Encourage participants to work individually, then as pairs, then as a larger group to imagine their community the way they would like it to be. Write out ideas. Don't worry about how they sound. This is like a personal brainstorming session--get everything in your head out on paper without judging it. You can clarify and focus later. Use some of the questions below to help you think or make up your own questions:
- What does your community look like physically? What kind of buildings are there? What kind of public spaces? Is it safe to walk around it during the day and at night?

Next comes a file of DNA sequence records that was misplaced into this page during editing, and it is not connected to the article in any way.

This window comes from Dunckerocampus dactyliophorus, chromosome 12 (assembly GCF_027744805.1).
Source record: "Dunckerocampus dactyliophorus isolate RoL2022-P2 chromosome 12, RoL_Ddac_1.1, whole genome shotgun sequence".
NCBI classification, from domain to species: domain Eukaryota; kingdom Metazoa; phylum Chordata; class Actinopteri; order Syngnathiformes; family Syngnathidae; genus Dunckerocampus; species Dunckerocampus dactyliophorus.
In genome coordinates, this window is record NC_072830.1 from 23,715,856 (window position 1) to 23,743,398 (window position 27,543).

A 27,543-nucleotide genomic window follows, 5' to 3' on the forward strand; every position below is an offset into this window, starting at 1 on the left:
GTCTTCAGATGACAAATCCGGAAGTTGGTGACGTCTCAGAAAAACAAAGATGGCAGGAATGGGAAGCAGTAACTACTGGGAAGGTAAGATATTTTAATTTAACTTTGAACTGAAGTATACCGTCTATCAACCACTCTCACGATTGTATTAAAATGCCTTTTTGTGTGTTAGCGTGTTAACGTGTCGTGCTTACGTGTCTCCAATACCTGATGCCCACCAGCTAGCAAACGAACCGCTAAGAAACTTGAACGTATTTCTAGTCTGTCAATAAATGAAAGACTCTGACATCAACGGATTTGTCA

- What kind of work do people do? Who has what kind of jobs? Do people like their work? Why?
- How do people get along with each other? Do people from different groups communicate and get along? Do younger and older people have contact and good relationships with each other?
- How do decisions get made? Are things fair for different groups? Does every group have a fair say? Are many people involved in sharing their ideas and solving problems?
- What do families look like? Do people within families get along? Are there places where women and men can get help if they need it? Is there child care available? Do neighbors help each other? Do single people feel there is a place for them in the community?
- Where do people play? Do people in the community go to recreational events together? What possibilities are there for young people, old people, and everybody in between?